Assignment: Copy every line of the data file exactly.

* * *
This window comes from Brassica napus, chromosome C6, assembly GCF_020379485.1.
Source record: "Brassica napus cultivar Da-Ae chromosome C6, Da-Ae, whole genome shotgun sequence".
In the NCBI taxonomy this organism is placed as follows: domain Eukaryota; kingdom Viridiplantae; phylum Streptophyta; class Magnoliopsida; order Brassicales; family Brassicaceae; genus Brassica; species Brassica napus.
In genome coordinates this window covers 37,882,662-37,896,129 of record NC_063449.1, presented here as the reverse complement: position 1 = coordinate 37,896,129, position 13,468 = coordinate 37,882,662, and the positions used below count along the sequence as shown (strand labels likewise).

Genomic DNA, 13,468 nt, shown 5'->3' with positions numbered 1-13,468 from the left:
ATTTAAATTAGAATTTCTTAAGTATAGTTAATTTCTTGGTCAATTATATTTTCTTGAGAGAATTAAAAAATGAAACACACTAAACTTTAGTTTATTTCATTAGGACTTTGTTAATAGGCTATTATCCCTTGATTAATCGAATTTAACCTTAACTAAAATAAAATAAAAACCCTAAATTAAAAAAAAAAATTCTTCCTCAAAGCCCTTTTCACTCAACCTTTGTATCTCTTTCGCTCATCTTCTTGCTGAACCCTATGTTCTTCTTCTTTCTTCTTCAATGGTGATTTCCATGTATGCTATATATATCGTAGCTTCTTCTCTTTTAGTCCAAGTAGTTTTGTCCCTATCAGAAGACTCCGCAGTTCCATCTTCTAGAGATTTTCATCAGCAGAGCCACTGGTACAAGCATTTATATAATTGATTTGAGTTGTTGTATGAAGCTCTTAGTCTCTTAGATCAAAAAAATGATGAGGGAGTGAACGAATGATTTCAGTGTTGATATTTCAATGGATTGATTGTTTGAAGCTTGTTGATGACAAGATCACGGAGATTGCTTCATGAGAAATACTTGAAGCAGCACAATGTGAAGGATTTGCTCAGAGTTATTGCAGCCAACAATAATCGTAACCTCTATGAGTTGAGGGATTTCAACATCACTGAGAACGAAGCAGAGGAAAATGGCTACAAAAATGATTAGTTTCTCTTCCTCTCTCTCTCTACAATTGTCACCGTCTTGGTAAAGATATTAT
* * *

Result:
This window comes from Brassica napus, chromosome C6, assembly GCF_020379485.1.
Source record: "Brassica napus cultivar Da-Ae chromosome C6, Da-Ae, whole genome shotgun sequence".
In the NCBI taxonomy this organism is placed as follows: domain Eukaryota; kingdom Viridiplantae; phylum Streptophyta; class Magnoliopsida; order Brassicales; family Brassicaceae; genus Brassica; species Brassica napus.
In genome coordinates this window covers 37,882,662-37,896,129 of record NC_063449.1, presented here as the reverse complement: position 1 = coordinate 37,896,129, position 13,468 = coordinate 37,882,662, and the positions used below count along the sequence as shown (strand labels likewise).

Genomic DNA, 13,468 nt, shown 5'->3' with positions numbered 1-13,468 from the left:
ATTTAAATTAGAATTTCTTAAGTATAGTTAATTTCTTGGTCAATTATATTTTCTTGAGAGAATTAAAAAATGAAACACACTAAACTTTAGTTTATTTCATTAGGACTTTGTTAATAGGCTATTATCCCTTGATTAATCGAATTTAACCTTAACTAAAATAAAATAAAAACCCTAAATTAAAAAAAAAAATTCTTCCTCAAAGCCCTTTTCACTCAACCTTTGTATCTCTTTCGCTCATCTTCTTGCTGAACCCTATGTTCTTCTTCTTTCTTCTTCAATGGTGATTTCCATGTATGCTATATATATCGTAGCTTCTTCTCTTTTAGTCCAAGTAGTTTTGTCCCTATCAGAAGACTCCGCAGTTCCATCTTCTAGAGATTTTCATCAGCAGAGCCACTGGTACAAGCATTTATATAATTGATTTGAGTTGTTGTATGAAGCTCTTAGTCTCTTAGATCAAAAAAATGATGAGGGAGTGAACGAATGATTTCAGTGTTGATATTTCAATGGATTGATTGTTTGAAGCTTGTTGATGACAAGATCACGGAGATTGCTTCATGAGAAATACTTGAAGCAGCACAATGTGAAGGATTTGCTCAGAGTTATTGCAGCCAACAATAATCGTAACCTCTATGAGTTGAGGGATTTCAACATCACTGAGAACGAAGCAGAGGAAAATGGCTACAAAAATGATTAGTTTCTCTTCCTCTCTCTCTCTACAATTGTCACCGTCTTGGTAAAGATATTAT